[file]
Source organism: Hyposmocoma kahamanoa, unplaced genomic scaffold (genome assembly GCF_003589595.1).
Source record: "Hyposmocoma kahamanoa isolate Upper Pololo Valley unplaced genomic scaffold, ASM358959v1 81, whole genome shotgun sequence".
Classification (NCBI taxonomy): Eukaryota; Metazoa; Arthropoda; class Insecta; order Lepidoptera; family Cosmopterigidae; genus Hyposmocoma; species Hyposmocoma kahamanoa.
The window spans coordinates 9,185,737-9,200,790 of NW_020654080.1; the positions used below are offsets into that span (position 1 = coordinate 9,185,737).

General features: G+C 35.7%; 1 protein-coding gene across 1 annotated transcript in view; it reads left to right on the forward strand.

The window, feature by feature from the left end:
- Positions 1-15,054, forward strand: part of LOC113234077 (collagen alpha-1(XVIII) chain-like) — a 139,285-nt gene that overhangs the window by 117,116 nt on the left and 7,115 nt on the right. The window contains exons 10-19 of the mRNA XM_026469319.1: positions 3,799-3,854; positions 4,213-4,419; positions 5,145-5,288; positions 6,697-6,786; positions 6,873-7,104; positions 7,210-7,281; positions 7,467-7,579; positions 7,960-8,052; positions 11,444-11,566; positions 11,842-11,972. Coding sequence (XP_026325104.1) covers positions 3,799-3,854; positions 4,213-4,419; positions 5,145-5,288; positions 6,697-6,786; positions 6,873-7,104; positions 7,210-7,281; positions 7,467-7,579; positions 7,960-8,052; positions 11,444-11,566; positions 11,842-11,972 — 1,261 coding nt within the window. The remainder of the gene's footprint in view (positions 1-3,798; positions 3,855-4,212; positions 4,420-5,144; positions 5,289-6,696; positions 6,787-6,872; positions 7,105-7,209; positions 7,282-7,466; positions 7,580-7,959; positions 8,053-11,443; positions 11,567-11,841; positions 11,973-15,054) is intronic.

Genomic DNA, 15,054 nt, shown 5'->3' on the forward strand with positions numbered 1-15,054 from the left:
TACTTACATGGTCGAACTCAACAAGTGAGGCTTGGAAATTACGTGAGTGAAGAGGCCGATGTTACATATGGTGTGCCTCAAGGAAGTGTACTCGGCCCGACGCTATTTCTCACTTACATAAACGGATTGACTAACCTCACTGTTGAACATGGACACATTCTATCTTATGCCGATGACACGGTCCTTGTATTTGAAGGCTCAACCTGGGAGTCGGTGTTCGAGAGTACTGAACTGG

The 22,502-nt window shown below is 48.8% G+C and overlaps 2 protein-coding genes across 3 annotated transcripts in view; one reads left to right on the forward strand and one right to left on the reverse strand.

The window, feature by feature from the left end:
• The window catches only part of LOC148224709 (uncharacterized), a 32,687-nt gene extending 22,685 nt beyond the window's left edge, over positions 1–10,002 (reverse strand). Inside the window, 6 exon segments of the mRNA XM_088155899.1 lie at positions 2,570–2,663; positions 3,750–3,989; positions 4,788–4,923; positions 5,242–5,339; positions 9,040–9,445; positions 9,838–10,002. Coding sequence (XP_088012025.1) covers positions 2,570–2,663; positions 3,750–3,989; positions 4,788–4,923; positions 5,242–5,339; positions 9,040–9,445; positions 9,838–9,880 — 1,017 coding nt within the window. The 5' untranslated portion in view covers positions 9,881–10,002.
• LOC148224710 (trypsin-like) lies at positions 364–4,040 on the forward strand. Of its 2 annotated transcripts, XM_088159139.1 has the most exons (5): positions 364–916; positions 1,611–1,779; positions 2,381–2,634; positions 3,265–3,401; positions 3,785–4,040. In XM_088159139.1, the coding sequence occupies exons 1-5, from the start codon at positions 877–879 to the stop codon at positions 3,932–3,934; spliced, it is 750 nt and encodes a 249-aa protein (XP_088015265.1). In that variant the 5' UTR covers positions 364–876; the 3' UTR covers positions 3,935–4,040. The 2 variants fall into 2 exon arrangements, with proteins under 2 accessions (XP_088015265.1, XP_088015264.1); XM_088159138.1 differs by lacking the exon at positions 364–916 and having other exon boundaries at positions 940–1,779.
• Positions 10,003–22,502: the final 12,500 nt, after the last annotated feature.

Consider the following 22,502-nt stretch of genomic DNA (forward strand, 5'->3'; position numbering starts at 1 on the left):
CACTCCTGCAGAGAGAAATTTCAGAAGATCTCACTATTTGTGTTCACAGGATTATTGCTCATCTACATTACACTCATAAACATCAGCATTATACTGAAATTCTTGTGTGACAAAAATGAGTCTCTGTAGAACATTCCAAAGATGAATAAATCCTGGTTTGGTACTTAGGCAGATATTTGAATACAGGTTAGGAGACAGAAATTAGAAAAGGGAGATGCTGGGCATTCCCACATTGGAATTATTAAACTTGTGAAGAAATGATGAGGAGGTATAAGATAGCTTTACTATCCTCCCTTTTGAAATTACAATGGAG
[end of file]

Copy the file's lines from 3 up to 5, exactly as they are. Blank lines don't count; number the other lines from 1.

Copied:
Classification (NCBI taxonomy): Eukaryota; Metazoa; Arthropoda; class Insecta; order Lepidoptera; family Cosmopterigidae; genus Hyposmocoma; species Hyposmocoma kahamanoa.
The window spans coordinates 9,185,737-9,200,790 of NW_020654080.1; the positions used below are offsets into that span (position 1 = coordinate 9,185,737).

General features: G+C 35.7%; 1 protein-coding gene across 1 annotated transcript in view; it reads left to right on the forward strand.